Melody Martz of Elmira reigned as queen aka administrator, while Zach and his siblings were regulars AS was I and my daughter Annie. 

Since then, Zach and Annie have kept up their friendship and dramatically enhanced their "nerd" skills professionally. Both live in the Seattle area.

I used to see Reno frequently when Zach was one of my students but even then, always just thought of her as "Zach's mom." 

Well, yesterday I showed up at the fairgrounds, after seeing some other friends and strolling around the Carousel in total awe, snapping photos along the way, I first met an adorable little lady named Monroe.  

Turns out she was Rena's granddaughter.  A few seconds later, I saw Zach's mom, now known to me as Reno, co-owner of the Carousel of Smiles with her husband. 

After hugs and remembrances of those days when our kids first met, Rena told me about her love for Carousels.  She said it started in Butte, Mont., where, as a child, she regularly rode another Carousel, which unfortunately burned down.

"Days later, my dad told me to stop crying about the Carousel," Reno explained.  

So, instead of crying, she kept the dream of some day owning a Carousel, tucked away in her mind.

Wishes do come true.  While her husband was visiting with the owner of an Americana collection to be auctioned off, he, off the cuff, asked if this owner if, by chance, a Carousel would be in the collection.

Sure enough.  Twasn't long before the couple purchased the disassembled ride, which had sat in a trailer in a pasture in Kansas for decades. 

There's much more to the story, but hopes are to incorporate the ride, which will be totally restored, in the long term Master Plan at City Beach.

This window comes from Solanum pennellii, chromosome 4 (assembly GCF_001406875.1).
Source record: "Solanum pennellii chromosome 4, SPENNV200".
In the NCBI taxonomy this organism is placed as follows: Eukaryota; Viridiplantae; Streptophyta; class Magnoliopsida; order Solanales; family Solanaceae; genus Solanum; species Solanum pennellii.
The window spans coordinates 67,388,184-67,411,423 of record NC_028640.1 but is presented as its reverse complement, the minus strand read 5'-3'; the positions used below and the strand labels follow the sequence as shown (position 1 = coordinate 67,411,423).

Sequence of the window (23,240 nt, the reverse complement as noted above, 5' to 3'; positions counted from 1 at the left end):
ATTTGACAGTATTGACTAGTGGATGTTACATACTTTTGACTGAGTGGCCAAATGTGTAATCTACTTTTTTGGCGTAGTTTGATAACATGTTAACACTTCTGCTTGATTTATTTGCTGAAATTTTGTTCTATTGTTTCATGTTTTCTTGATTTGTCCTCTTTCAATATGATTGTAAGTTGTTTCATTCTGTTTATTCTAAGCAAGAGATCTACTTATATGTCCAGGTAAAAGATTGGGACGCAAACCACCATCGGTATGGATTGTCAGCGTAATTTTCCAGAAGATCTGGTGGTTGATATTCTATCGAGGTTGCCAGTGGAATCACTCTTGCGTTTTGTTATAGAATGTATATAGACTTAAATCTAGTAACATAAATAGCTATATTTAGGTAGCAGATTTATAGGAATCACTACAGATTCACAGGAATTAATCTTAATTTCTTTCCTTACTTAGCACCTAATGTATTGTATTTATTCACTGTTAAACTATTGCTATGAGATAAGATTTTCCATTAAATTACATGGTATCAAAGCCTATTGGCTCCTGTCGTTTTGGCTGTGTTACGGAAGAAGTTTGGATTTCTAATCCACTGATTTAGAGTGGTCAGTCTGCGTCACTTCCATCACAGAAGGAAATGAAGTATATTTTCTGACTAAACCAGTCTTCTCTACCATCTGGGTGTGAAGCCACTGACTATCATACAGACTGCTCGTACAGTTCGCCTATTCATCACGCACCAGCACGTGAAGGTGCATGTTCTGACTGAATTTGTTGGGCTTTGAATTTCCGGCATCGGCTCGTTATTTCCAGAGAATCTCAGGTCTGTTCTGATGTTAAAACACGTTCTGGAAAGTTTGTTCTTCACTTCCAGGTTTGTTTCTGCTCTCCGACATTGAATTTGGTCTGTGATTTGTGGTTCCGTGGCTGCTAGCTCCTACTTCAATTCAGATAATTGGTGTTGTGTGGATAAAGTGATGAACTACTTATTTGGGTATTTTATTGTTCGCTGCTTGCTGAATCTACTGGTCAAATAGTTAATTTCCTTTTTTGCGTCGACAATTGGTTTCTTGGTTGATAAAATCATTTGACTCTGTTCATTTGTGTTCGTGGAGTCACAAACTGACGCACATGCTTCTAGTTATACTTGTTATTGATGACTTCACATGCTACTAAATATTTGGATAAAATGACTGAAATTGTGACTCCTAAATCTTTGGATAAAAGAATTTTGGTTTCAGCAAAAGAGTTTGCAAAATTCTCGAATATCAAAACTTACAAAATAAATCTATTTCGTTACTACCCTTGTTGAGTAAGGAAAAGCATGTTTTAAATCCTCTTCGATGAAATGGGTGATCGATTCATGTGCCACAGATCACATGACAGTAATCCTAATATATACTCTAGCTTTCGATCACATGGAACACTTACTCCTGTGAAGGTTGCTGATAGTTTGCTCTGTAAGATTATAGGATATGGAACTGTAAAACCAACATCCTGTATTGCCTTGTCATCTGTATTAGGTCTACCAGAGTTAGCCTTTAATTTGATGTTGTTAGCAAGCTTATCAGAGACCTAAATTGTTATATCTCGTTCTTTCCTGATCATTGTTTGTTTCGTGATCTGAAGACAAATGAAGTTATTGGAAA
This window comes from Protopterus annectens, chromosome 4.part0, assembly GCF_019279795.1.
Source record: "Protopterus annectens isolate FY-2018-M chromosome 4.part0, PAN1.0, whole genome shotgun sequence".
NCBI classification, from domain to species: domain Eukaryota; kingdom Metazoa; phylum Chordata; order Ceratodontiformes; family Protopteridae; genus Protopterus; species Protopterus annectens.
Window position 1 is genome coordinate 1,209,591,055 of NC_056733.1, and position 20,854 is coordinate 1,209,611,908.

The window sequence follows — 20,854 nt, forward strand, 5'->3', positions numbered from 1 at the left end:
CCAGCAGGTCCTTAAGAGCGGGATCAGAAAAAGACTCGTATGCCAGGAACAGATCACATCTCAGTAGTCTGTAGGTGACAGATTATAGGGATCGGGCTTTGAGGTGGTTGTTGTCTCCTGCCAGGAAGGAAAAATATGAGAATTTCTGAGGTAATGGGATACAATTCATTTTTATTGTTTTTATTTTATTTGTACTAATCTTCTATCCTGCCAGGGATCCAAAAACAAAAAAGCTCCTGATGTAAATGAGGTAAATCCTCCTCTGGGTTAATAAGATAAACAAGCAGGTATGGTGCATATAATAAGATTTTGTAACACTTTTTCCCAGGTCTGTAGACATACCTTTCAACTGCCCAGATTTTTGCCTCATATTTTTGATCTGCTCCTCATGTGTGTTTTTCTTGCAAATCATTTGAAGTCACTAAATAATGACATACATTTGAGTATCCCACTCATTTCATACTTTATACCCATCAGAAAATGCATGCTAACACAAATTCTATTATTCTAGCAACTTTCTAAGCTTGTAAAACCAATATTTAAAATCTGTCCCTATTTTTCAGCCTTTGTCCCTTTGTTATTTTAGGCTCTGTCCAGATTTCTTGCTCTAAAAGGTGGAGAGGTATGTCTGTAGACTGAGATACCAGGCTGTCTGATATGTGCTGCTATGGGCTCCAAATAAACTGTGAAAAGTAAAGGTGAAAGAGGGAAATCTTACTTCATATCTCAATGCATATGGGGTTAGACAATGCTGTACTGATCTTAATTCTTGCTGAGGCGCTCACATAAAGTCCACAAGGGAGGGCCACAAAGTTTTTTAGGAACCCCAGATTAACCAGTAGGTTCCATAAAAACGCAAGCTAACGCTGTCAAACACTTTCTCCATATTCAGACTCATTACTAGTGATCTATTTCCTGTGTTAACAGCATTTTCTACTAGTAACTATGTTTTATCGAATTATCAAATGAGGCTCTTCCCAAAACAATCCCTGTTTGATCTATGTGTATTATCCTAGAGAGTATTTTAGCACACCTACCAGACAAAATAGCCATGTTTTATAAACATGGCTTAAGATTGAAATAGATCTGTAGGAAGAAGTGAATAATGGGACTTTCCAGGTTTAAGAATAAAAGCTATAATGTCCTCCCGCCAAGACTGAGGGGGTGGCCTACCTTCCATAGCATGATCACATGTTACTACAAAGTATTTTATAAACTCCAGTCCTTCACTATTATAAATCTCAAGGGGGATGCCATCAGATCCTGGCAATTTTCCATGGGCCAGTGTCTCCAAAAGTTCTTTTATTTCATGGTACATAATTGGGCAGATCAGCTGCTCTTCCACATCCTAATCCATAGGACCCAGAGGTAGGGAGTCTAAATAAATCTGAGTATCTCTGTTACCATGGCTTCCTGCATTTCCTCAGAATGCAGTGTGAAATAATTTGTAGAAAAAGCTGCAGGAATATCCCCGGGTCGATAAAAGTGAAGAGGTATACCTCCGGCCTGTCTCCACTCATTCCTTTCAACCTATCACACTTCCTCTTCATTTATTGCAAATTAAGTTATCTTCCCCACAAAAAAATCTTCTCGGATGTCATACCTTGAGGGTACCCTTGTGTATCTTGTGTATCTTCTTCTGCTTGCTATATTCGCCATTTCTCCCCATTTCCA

And, fundraisers, including the bronze mini's of the Carousel horses, seen below, will help ensure culmination of Reno's dream. 

Her enthusiasm toward fulfillment of this dream is contagious, and I suggested to her that she may be smiling the rest of her life once the Carousel of Smiles is up and running here in beautiful Sandpoint. 

The great thing for an old coot like me is that when that happens, I might still be young enough to climb on one of those horses and take a wonderful trip back in time. 

I may not be alone in that desire. 

Good times from the past are coming to the future of Sandpoint. 

Thanks, Reno.  Great seeing you and some of your family members yesterday. 

Happy Monday to all. GO, ZAGS!  6 p.m. PST on KHQ/SWX.

Special note:  St. Katherine, please comment and tell your hubby Bill's story about the Carousel.  Reno would love to connect with him.   

Reno Hutchison stands in her own dreamland, the Carousel of Smiles, which will one day be fully restored and reside at City Beach in Sandpoint. 

Adorable Miss Monroe led me to her grandma Reno. 

Local sculptor Gabe Gabel and my dear friends, Ann and Rick Gehring. 

All of the sale price for the mini horses goes to support the Carousel project. 


Gabe Gabel said...

Okay, as requested, here is the correction. ALL of the money from the sales of the "mini herd" go to the carousel's restoration. Repeat, ALL.
And it was a wonderful weekend with so many enthusiastic people there to be amazed at the marvelous carousel being restored for Sandpoint. It truly will belong to the people of Sandpoint, all the support and effort we contribute will make it ours and our childrens' for more generations.

MLove said...

Thanks, Gabe.

Anonymous said...

While it may be lovely and nostalgic after it is restored, it will still require huge maintenance and upkeep costs. I doubt the price of admission will cover such costs. It will need to be housed inside a building so as not to deteriorate again and a building that large should NOT be at the city beach where people go to enjoy natural surroundings and relative peace and quiet. The reason this has never been grabbed up before by an entrepreneur is that it can never be self-supporting and it surely shouldn't become a burden on the city taxpayers.